It was the alcove that started it all, the construction of a performance around the multiple attempts at empowerment. It had become a cozy nest, a golden cage, a kind of mother's womb. - Héla Fattoumi
Bnett Wasla is a rewrite of Wasla-solo. It was recreated with four dancers from the Ballet and Choreographic Arts Department of the Cité de la Culture in Tunis.
The solo becomes a quartet through this transmission, also signifying the passage from the intimate to the collective. Using the same alcove as in Wasla-solo, Bnett Wasla is the story of an emancipation where the female bodies first linked to the womb, heads riveted to the stone walls, escape and gradually expand.
It was the four dancers of the Tunis Opera Ballet who made me want to embark on this adventure of transmission ; I felt it was the right time and that it would be with them. I loved our discussions, I told them about the Wasla issues of my time and they told me about their commitment as women, artists, dancers in a post-revolutionary Muslim country.
Bnett Wasla, which literally means "the girls of Wasla", has become a kind of feminist manifesto carried by these formidable performers Nour, Oumaima, Houda and Cyrinne - Héla Fattoumi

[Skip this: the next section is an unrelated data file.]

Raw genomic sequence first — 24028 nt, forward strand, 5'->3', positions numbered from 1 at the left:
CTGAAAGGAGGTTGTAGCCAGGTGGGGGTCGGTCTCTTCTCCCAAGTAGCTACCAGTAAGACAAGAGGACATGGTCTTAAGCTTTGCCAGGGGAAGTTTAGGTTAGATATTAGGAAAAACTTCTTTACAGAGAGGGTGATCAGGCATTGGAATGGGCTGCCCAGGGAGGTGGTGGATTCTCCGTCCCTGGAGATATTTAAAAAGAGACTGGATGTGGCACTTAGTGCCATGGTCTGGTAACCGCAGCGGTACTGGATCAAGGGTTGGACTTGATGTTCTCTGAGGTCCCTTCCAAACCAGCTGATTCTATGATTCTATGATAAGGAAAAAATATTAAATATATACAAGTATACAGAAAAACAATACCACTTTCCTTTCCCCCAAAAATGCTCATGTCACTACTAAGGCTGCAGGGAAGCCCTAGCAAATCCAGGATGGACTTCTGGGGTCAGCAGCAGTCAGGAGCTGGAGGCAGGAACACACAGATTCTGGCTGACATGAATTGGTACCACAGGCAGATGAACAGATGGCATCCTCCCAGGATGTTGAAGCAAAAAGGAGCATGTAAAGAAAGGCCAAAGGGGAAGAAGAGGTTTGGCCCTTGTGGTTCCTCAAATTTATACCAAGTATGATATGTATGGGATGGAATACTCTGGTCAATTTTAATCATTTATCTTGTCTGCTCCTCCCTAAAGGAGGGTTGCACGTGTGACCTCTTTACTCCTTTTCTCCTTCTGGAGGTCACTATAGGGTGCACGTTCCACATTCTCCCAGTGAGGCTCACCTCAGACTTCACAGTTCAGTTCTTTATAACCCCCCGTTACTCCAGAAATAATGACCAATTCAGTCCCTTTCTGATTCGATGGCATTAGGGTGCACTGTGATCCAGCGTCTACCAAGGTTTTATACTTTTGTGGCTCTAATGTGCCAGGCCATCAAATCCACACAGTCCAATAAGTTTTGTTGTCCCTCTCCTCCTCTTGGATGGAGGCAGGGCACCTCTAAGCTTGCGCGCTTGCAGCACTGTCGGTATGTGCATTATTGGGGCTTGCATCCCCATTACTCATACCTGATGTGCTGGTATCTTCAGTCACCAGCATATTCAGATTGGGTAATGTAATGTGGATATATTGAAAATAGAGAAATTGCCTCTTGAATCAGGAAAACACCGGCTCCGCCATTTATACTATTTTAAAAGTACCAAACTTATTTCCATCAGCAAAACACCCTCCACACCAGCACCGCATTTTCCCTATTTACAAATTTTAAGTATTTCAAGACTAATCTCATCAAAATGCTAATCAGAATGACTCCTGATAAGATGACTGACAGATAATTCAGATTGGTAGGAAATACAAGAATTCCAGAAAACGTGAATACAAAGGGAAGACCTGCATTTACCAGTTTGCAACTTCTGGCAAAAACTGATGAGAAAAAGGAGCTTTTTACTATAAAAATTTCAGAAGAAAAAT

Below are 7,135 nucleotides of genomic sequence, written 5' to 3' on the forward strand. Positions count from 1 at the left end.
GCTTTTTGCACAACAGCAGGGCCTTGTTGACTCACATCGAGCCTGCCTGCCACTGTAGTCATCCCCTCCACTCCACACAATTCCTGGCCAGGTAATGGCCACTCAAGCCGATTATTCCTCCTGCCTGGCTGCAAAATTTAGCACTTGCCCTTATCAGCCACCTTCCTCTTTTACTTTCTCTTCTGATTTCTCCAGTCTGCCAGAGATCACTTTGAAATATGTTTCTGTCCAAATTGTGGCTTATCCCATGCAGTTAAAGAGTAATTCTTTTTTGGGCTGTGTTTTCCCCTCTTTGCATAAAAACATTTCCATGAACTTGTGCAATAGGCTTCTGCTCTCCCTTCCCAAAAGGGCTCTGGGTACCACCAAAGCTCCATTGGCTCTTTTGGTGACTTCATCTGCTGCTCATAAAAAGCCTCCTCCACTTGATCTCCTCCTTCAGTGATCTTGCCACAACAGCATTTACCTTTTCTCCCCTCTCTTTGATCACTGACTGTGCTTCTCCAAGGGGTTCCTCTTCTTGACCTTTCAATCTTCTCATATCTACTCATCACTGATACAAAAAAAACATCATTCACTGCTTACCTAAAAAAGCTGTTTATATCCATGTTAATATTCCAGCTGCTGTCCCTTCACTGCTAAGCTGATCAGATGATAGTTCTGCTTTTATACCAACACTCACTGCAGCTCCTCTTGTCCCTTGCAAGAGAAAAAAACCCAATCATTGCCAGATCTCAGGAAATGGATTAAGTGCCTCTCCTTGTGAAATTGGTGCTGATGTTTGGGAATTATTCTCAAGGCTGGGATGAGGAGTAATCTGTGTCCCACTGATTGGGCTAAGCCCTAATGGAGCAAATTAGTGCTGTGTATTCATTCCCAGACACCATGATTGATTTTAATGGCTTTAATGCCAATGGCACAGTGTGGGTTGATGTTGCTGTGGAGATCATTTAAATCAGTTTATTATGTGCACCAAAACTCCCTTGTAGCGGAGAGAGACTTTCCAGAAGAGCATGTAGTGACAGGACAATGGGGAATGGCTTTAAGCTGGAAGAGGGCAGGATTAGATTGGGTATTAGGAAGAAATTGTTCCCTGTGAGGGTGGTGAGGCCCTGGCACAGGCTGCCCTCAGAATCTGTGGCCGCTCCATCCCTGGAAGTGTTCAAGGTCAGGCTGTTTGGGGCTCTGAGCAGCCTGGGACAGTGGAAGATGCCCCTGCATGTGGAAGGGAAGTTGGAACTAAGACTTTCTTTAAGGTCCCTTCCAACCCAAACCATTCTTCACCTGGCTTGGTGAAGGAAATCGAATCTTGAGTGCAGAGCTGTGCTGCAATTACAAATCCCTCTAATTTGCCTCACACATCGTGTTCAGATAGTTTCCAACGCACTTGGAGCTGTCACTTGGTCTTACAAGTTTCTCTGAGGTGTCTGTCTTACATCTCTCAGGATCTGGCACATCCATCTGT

Manta and Lost in burqa
Manta is a solo performed by Héla Fattoumi wearing the niqab, a full veil. This garment which can be related to many controversies, is a creative trigger for the two choreographers. Dancing with a veil, shaking its drape, discovering its resistance, its transparency, is to give rise to powerful images that strike our imagination.
Born in Tunisia, Héla Fattoumi saw the women of her childhood gradually abandon the safsari, a white and elegant veil linked more to tradition than to religion. The introduction of the full veil and the religious and political claims associated with it are a challenging issue to her.
Manta is a dance piece bordering on the art of performance. It is in her name and in her body as a dancer that Héla Fattoumi explores her relationship to the veil and thus takes a stand.
The initial shock was in 2006, in Syria, we were on tour… I remember precisely, in the city of Aleppo, this fortuitous encounter.
I found myself opposite someone dressed in black with her face almost fully covered. It was a woman holding a little boy by the hand, a gloved hand.
All that remained was the gaze, the only opening to the outside which lets the inside enter towards the infinitesimal and the intimate.
I remember the sensations, in the rehearsal studio, slipping inside the fabric, feeling its weight on the head, on the shoulders, I sketched gestures, I ventured into postures, and I entered into a time without measure, an infinite tension, an experience in apnea. - Héla Fattoumi